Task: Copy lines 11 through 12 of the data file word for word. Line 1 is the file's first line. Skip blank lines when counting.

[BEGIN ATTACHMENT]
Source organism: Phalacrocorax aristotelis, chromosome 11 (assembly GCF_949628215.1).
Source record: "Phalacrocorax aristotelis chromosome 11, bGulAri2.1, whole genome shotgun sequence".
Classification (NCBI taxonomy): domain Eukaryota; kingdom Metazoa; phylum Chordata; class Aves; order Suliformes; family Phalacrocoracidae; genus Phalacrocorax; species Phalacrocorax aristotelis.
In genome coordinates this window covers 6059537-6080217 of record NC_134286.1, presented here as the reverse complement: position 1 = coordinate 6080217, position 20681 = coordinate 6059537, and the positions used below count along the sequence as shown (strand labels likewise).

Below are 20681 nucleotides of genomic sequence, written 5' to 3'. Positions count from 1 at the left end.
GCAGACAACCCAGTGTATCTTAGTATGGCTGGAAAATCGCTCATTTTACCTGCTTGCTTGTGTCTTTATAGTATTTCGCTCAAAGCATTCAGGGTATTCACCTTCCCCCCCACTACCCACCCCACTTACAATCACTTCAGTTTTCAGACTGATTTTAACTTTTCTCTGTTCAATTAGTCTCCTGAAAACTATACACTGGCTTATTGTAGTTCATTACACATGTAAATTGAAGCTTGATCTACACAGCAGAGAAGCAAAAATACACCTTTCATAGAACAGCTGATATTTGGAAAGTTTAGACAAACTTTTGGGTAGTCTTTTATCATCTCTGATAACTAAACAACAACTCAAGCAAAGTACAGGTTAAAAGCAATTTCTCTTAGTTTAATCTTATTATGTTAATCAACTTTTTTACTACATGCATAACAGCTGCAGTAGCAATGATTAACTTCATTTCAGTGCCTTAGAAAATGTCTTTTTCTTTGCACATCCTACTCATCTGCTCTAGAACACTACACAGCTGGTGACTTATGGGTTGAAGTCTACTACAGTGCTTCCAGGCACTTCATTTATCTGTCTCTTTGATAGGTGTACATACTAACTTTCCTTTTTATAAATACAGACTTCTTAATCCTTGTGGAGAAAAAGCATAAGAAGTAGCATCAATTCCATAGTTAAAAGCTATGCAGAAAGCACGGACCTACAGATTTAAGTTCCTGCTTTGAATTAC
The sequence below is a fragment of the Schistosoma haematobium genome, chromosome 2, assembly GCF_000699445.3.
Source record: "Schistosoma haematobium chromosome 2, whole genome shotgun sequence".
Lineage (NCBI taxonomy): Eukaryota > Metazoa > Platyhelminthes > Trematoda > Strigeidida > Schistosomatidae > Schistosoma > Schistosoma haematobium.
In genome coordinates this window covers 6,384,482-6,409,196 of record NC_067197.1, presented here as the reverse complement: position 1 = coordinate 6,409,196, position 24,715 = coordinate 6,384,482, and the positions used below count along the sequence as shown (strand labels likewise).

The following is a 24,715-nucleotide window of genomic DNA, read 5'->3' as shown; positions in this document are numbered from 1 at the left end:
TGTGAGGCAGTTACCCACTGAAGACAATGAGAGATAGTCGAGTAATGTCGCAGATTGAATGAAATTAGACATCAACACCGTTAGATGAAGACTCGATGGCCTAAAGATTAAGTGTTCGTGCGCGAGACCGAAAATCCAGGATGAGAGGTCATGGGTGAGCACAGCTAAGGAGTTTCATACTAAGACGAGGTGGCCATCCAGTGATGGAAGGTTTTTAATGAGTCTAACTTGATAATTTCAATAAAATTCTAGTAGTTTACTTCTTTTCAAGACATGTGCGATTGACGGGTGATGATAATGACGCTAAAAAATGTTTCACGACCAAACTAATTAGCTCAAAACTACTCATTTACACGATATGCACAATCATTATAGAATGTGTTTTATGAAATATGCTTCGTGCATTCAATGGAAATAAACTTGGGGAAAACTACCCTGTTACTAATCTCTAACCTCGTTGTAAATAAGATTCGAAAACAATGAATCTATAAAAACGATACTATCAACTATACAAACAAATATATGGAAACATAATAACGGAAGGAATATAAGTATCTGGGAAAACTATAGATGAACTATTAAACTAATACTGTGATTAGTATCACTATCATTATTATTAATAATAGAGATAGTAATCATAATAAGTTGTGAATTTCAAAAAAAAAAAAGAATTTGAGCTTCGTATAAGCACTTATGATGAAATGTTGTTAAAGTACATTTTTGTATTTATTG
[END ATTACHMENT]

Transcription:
The following is a 24,715-nucleotide window of genomic DNA, read 5'->3' as shown; positions in this document are numbered from 1 at the left end:
TGTGAGGCAGTTACCCACTGAAGACAATGAGAGATAGTCGAGTAATGTCGCAGATTGAATGAAATTAGACATCAACACCGTTAGATGAAGACTCGATGGCCTAAAGATTAAGTGTTCGTGCGCGAGACCGAAAATCCAGGATGAGAGGTCATGGGTGAGCACAGCTAAGGAGTTTCATACTAAGACGAGGTGGCCATCCAGTGATGGAAGGTTTTTAATGAGTCTAACTTGATAATTTCAATAAAATTCTAGTAGTTTACTTCTTTTCAAGACATGTGCGATTGACGGGTGATGATAATGACGCTAAAAAATGTTTCACGACCAAACTAATTAGCTCAAAACTACTCATTTACACGATATGCACAATCATTATAGAATGTGTTTTATGAAATATGCTTCGTGCATTCAATGGAAATAAACTTGGGGAAAACTACCCTGTTACTAATCTCTAACCTCGTTGTAAATAAGATTCGAAAACAATGAATCTATAAAAACGATACTATCAACTATACAAACAAATATATGGAAACATAATAACGGAAGGAATATAAGTATCTGGGAAAACTATAGATGAACTATTAAACTAATACTGTGATTAGTATCACTATCATTATTATTAATAATAGAGATAGTAATCATAATAAGTTGTGAATTTCAAAAAAAAAAAAGAATTTGAGCTTCGTATAAGCACTTATGATGAAATGTTGTTAAAGTACATTTTTGTATTTATTG